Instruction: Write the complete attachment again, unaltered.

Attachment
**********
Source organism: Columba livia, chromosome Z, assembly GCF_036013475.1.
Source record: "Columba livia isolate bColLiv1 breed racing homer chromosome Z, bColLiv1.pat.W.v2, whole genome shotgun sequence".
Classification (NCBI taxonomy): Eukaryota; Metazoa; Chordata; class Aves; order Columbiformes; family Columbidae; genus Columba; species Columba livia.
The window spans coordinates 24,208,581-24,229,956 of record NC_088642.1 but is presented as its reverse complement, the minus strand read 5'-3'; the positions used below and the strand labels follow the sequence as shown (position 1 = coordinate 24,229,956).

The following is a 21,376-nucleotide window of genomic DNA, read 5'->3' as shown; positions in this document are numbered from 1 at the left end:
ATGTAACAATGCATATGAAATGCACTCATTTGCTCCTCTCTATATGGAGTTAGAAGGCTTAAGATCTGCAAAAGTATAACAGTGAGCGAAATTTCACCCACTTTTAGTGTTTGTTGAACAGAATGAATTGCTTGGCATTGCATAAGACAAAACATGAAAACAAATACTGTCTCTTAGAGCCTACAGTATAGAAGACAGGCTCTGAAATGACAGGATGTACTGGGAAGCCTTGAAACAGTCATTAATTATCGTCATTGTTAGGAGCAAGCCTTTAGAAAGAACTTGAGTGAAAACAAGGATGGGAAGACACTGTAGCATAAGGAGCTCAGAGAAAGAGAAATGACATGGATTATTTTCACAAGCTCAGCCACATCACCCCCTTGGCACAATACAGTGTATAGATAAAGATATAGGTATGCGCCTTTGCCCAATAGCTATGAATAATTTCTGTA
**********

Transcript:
Source organism: Columba livia, chromosome Z, assembly GCF_036013475.1.
Source record: "Columba livia isolate bColLiv1 breed racing homer chromosome Z, bColLiv1.pat.W.v2, whole genome shotgun sequence".
Classification (NCBI taxonomy): Eukaryota; Metazoa; Chordata; class Aves; order Columbiformes; family Columbidae; genus Columba; species Columba livia.
The window spans coordinates 24,208,581-24,229,956 of record NC_088642.1 but is presented as its reverse complement, the minus strand read 5'-3'; the positions used below and the strand labels follow the sequence as shown (position 1 = coordinate 24,229,956).

The following is a 21,376-nucleotide window of genomic DNA, read 5'->3' as shown; positions in this document are numbered from 1 at the left end:
ATGTAACAATGCATATGAAATGCACTCATTTGCTCCTCTCTATATGGAGTTAGAAGGCTTAAGATCTGCAAAAGTATAACAGTGAGCGAAATTTCACCCACTTTTAGTGTTTGTTGAACAGAATGAATTGCTTGGCATTGCATAAGACAAAACATGAAAACAAATACTGTCTCTTAGAGCCTACAGTATAGAAGACAGGCTCTGAAATGACAGGATGTACTGGGAAGCCTTGAAACAGTCATTAATTATCGTCATTGTTAGGAGCAAGCCTTTAGAAAGAACTTGAGTGAAAACAAGGATGGGAAGACACTGTAGCATAAGGAGCTCAGAGAAAGAGAAATGACATGGATTATTTTCACAAGCTCAGCCACATCACCCCCTTGGCACAATACAGTGTATAGATAAAGATATAGGTATGCGCCTTTGCCCAATAGCTATGAATAATTTCTGTA